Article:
Water scarcity is becoming a global challenge to attempts to narrow the water demand–supply gap. To overcome this problem, it is sensible to consider alternative technologies that can exploit non-conventional water resources. The choice of such technologies should be, however, carefully analyzed, because any choice might be unfeasible from an economic point of view. In this work, a methodology to select the most appropriate non-conventional water resource, out of municipal wastewater and seawater, was proposed. Specifically, we attempted to determine which alternative provides cheaper water supply and production costs for domestic uses, depending on the wastewater treatment system used and the water plant capacity. The production of water under three scenarios was analyzed: (i) a city that has a conventional wastewater treatment plant (WWTP); (ii) a city that uses primary treatment and submarine outfalls to treat municipal wastewater; (iii) seawater desalination. The proposed methodology was tested in Chilean cities that are located in areas where water is a scarce resource. The results showed that the reuse of municipal wastewater represents a cost-competitive alternative to seawater desalination, mainly when municipal wastewater is treated in a conventional WWTP and when water flow demand is higher than 1500 m3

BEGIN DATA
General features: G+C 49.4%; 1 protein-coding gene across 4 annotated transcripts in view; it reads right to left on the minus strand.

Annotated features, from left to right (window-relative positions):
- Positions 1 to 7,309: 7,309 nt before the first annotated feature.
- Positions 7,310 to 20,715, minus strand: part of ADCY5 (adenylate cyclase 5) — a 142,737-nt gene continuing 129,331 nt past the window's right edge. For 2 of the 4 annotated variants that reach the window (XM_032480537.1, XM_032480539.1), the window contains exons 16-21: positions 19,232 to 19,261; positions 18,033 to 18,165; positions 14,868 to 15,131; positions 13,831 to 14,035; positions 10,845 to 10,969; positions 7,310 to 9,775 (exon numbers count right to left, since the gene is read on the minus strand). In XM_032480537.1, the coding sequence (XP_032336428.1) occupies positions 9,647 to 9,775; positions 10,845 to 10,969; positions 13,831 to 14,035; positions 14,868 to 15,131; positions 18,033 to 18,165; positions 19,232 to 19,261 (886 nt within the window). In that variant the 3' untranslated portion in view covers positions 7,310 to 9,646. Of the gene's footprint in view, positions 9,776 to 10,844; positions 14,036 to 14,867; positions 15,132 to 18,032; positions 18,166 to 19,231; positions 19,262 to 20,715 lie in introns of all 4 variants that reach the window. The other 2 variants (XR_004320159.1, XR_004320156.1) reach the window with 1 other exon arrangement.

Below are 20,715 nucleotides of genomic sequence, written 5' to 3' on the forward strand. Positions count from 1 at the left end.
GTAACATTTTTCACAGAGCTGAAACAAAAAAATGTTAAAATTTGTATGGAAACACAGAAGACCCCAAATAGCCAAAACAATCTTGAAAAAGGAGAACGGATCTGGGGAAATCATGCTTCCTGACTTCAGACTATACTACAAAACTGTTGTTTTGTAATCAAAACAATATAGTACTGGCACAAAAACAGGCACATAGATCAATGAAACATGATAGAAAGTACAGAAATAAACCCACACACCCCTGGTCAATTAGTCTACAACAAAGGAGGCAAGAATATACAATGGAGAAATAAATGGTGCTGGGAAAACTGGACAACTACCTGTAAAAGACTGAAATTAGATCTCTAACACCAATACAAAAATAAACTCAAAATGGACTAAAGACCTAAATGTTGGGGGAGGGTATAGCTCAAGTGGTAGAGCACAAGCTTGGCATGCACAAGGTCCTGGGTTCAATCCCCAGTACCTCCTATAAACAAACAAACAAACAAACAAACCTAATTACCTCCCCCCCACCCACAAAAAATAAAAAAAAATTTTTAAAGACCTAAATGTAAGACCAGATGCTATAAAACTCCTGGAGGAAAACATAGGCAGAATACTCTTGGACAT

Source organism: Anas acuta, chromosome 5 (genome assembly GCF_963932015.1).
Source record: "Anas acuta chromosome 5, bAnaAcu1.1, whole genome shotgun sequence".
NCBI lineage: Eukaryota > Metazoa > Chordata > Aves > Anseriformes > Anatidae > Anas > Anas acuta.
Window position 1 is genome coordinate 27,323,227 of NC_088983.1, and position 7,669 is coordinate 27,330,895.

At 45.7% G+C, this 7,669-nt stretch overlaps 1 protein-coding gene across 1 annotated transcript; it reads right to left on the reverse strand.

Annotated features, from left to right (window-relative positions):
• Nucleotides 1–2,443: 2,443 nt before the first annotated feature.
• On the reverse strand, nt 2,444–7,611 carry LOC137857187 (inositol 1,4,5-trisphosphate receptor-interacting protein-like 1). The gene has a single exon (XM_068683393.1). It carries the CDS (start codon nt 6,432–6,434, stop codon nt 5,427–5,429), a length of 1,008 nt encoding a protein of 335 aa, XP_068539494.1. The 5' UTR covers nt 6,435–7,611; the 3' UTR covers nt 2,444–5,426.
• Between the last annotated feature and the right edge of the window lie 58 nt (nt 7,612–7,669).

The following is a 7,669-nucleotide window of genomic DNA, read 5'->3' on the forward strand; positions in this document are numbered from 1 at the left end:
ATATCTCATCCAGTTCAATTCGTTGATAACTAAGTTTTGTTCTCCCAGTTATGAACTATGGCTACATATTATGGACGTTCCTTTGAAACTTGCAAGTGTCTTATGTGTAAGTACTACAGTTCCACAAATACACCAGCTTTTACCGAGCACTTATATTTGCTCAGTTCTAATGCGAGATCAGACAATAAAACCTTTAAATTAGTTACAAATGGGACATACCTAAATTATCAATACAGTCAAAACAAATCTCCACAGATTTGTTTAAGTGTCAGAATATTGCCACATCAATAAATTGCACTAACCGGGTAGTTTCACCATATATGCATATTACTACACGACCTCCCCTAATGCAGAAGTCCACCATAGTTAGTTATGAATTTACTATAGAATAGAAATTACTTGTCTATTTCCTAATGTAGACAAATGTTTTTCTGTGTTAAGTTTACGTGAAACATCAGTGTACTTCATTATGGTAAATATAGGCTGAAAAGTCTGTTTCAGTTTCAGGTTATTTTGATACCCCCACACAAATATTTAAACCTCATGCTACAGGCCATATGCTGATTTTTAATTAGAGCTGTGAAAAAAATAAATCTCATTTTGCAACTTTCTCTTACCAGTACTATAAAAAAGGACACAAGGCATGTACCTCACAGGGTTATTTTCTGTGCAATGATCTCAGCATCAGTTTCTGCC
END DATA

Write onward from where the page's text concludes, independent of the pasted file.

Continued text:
/d. In contrast, seawater desalination becomes more profitable than wastewater reuse when the treatment of municipal wastewater is based on the use of submarine outfalls. This study provides a useful economic tool for promoting municipal wastewater reuse as a non-conventional water source for supplying water to cities that suffer from water scarcity in Chile and in similar areas of the world.
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